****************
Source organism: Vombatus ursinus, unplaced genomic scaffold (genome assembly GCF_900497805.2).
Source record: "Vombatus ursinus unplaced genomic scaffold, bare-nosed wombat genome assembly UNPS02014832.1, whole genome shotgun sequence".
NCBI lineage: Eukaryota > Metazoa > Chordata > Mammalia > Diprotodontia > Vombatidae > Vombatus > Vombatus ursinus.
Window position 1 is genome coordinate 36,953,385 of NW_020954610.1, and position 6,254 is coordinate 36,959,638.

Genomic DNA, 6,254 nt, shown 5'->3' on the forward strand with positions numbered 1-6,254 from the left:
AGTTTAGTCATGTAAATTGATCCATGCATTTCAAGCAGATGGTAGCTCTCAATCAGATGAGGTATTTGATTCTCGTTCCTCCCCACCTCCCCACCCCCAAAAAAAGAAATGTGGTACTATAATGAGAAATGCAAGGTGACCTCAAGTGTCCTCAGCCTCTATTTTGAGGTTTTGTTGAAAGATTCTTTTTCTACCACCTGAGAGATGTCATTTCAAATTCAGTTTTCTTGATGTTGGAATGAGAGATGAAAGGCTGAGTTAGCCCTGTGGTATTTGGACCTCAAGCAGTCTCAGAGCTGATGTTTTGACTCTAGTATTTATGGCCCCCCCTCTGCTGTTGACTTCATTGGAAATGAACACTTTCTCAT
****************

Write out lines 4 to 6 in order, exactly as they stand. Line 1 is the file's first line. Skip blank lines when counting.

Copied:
Window position 1 is genome coordinate 36,953,385 of NW_020954610.1, and position 6,254 is coordinate 36,959,638.

Genomic DNA, 6,254 nt, shown 5'->3' on the forward strand with positions numbered 1-6,254 from the left:
AGTTTAGTCATGTAAATTGATCCATGCATTTCAAGCAGATGGTAGCTCTCAATCAGATGAGGTATTTGATTCTCGTTCCTCCCCACCTCCCCACCCCCAAAAAAAGAAATGTGGTACTATAATGAGAAATGCAAGGTGACCTCAAGTGTCCTCAGCCTCTATTTTGAGGTTTTGTTGAAAGATTCTTTTTCTACCACCTGAGAGATGTCATTTCAAATTCAGTTTTCTTGATGTTGGAATGAGAGATGAAAGGCTGAGTTAGCCCTGTGGTATTTGGACCTCAAGCAGTCTCAGAGCTGATGTTTTGACTCTAGTATTTATGGCCCCCCCTCTGCTGTTGACTTCATTGGAAATGAACACTTTCTCAT